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November 5, 2001


The opinion of the court was delivered by: Sprizzo, United States District Judge.



The underlying facts related to the instant matter are summarized briefly below. The Court assumes familiarity with its prior Opinion dated June 29, 2000.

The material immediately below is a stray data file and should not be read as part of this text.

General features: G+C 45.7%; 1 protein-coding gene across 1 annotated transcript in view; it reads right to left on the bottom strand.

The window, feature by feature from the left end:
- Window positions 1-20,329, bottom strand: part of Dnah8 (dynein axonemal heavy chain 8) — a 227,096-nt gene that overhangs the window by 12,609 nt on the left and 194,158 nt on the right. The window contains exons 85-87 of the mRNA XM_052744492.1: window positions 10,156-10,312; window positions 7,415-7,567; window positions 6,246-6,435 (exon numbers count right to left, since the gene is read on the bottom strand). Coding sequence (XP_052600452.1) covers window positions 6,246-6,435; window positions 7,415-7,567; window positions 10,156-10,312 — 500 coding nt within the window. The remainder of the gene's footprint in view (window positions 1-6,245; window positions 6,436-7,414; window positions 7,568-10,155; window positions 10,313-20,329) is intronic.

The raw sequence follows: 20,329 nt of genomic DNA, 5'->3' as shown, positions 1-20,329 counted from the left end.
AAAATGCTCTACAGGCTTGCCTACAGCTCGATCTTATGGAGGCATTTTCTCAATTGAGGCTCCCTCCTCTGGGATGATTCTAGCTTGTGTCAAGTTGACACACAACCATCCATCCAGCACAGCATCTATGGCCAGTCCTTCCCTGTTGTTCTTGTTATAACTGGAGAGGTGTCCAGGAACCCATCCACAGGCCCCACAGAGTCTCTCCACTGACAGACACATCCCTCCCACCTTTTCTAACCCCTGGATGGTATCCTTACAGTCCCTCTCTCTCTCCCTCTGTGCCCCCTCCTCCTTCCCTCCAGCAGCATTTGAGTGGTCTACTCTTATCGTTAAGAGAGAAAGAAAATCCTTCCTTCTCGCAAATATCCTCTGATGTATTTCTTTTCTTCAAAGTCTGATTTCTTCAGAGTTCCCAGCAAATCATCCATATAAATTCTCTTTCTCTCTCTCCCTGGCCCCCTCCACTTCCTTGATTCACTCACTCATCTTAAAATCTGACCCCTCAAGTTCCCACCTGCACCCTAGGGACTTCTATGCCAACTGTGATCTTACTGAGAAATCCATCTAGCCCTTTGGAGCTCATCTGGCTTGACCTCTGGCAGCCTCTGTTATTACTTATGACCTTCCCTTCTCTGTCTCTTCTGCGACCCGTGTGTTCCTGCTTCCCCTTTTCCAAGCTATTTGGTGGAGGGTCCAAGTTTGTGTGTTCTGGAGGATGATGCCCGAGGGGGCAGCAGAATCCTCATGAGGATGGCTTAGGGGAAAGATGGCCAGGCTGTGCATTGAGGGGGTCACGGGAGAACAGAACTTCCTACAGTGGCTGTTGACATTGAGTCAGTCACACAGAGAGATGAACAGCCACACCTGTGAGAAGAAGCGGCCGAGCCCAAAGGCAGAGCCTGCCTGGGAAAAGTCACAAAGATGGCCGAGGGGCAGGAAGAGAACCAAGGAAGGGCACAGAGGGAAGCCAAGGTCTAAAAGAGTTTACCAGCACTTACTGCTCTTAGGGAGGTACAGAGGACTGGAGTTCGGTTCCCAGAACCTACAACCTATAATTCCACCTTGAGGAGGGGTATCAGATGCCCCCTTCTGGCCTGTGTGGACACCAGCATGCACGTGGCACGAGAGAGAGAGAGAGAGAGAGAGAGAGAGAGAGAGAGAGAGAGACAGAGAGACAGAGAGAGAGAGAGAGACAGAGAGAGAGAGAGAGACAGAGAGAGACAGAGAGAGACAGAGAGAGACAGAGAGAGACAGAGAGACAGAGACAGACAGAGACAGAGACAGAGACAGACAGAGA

On February 19, 1998, Pentagen filed this action, the ninth in a long history of litigation, alleging that Pentagen's failure to secure a software contract with the Department of Defense was due to the surreptitious conduct of defendants as well as others in stealing its so-called MENTIX software ("MENTIX"). Pentagen's first action against the CACI defendants, which alleged copyright and trademark violations of MENTIX, was removed to federal court by CACI in January, 1994. See Pentagen Techs. Int'l Ltd. v. CACI Int'l Inc., No. 94 Civ. 0441 (N.Y. Sup.Ct. filed July, 1993, removed to S.D.N.Y. Jan. 26, 1994) ("Pentagen I"). Before CACI removed Pentagen I, Pentagen filed another action in this district alleging the same copyright and trademark infringement claims detailed in the prior action. See Pentagen Techs. Int'l Ltd. v. CACI Int'l Inc., No. 93 Civ. 8512 (S.D.N.Y. filed Dec. 10, 1993) ("Pentagen II"). Pentagen I and II were merged as related actions and dismissed together along with Pentagen IV, discussed below, in an opinion by Judge Mukasey. See Pentagen Techs. Int'l Ltd. v. CACI Int'l Inc., Nos. 93 Civ. 8512, 94 Civ. 0441, 94 Civ. 8164, 1996 WL 435157 (S.D.N.Y., August 2, 1996). After Plaintiff filed Pentagen II, CACI filed suit in the United States District Court for the Eastern District of Virginia seeking a declaratory judgment that, inter alia, CACI had not infringed on any of Pentagen's copyrights and trademarks during CACI's marketing and contract work for the United States Army. See CACI Int'l v. Pentagen Techs. Int'l Ltd., No. 93-1631-A, 1994 WL 1752376 (E.D. Va. June 19, 1997) ("Pentagen III"). The district court granted defendants' motion for summary judgment on its claims for declaratory relief and denied plaintiff's motions for reconsideration and recusal.*fn1 See id. Plaintiff then appealed to the United States Court of Appeals for the Fourth Circuit, which affirmed all of the lower court's holdings. See CACI Int'l Inc. v. Pentagen Techs. Int'l Ltd., No. 93-1631-A, 1995 WL 679952 (4th Cir. 1995) (per curiam). In so doing, the Fourth Circuit included language of the district court's opinion that Pentagen had overlooked an essential element of an infringement claim: that the work was copied.'" Id. at *3 (quoting Pentagen III, 1994 WL 1752376, at *1). As to Pentagen's motion for recusal of the district judge, the court admonished plaintiffs counsel, stating that the claim was "frivolous on its face" and "reprehensible." Id. at *6 *6n.12. In a later related action, the Fourth Circuit affirmed the imposition of monetary sanctions on plaintiffs counsel for misconduct.*fn2